Tyson Fury has insisted he donated his £7million purse from his heavyweight showdown with Deontay Wilder to charity, as promised pre-fight.
Fury vowed to give away the money ahead of his showdown with WBC champion Wilder in December 2018 after he was shocked by the number of homeless people he saw in Los Angeles, where he was based.
Speaking to members of the LA Fire Department during the promotional tour for his last fight, he promised to donate his entire purse for the homeless and revealed in a recent Q&A session that he had already done so.
'The Gypsy King' confirmed to fans at an 'Evening with Tyson Fury' show in Cardiff in early February that he had kept his promise and given the money to charity.
“I did give away my last purse, but I don’t do charity work for a pat on the back,” the unbeaten fighter said. “I do it to help people but I do not want praise for it. I don’t want to be called a do-gooder.”
Since the beginning of his career, the traveller has always attracted controversy, regularly fined and suspended by the British Boxing Board of Control for his rants and outbursts in public. His huge upset and unforeseen victory over long-standing heavyweight champion Wladimir Klitschko in 2015 catapulted Fury onto the worldwide stage, but he spiralled downwards into a state of depression and ballooned up to 28stone following drink and drug addiction. His battle with depression and subsequent transformation has now seen him become a figure of hope for many similar sufferers and has been dubbed 'The People's Champ', a complete turnaround from almost four years ago when he returned from Düsseldorf with four World titles in his luggage to a hostile reception from the British media. He has gone from threats from fellow athletes to boycott the Sports Personality of the Year Award in 2016 if his name was nominated to complete disbelief when he didn't win in 2018.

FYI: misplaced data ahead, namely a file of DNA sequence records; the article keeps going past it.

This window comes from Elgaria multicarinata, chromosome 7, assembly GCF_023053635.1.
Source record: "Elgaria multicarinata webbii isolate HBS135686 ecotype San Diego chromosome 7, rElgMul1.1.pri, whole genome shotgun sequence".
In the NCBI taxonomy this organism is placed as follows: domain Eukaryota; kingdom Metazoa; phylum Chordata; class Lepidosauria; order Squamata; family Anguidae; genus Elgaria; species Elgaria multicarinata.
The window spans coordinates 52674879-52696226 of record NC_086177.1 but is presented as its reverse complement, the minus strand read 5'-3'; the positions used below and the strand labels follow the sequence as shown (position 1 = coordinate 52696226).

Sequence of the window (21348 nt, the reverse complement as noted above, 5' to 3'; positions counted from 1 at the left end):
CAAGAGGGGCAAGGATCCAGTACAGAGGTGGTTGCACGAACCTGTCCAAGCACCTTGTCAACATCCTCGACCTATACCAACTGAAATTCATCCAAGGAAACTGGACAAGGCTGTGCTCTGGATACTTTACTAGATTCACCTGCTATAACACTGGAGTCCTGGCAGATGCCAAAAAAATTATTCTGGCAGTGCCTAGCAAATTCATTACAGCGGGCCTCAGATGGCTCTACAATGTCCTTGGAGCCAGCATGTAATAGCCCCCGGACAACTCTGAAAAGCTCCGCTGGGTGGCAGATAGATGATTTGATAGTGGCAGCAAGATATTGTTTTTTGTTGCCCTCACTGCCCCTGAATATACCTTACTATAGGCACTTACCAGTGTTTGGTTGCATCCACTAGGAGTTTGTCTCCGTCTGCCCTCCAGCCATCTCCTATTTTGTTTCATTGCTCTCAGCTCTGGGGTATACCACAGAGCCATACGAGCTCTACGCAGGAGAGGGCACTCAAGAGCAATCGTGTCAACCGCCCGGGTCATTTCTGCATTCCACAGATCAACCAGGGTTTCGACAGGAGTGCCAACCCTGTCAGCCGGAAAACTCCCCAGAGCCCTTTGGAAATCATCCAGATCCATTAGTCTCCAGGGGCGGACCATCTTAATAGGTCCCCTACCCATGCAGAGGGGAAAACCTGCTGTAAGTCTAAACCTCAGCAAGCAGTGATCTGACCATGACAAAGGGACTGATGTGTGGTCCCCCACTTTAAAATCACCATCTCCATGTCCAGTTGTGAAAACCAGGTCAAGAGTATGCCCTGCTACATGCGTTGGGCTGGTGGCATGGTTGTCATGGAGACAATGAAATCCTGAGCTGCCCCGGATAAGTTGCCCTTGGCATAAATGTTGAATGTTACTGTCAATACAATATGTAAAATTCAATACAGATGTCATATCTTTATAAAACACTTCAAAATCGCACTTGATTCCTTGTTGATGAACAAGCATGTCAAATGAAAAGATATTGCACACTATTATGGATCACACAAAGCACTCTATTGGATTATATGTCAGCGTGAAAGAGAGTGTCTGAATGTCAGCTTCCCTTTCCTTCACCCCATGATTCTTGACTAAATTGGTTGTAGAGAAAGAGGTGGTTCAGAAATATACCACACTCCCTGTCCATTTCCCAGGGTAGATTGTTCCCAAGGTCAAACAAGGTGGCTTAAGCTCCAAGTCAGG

He further wowed the world with a stunning performance over fearsome puncher Deontay Wilder in December, making the unbeaten champion with a frightening KO record look quite ordinary for the full 12 championship rounds. Two knockdowns and a controversial judging panel ruled the fight as a draw between the pair, who are now deep in negotiations to do it all again.
The WBC sanctioned a "direct rematch" between heavyweight champion Deontay Wilder and Tyson Fury and both fighters have said they wanted the immediate return fight, while Fury and promoter Frank Warren are campaigning for it be held in the UK, likely set for May this year.
Reigning WBC titleholder 'The Bronze Bomber' revealed recently, "We still have a bit more to go but the fight is definitely going to happen. It should be announced very, very soon. As of today, everything is 100 per cent ready to go." Read more: http://britishboxingnews.co.uk/blogs/deontay-wilder-says-he-will-fight-anthony-joshua-after-beating-tyson-fury
Fury goaded, "He cannot get any better, I will be 40 or 50 per cent better and his whole team know that. They saw my fat ugly white body and bald head and though I was s**t, but then I 'Roy Jonesed' them and they were f****d!"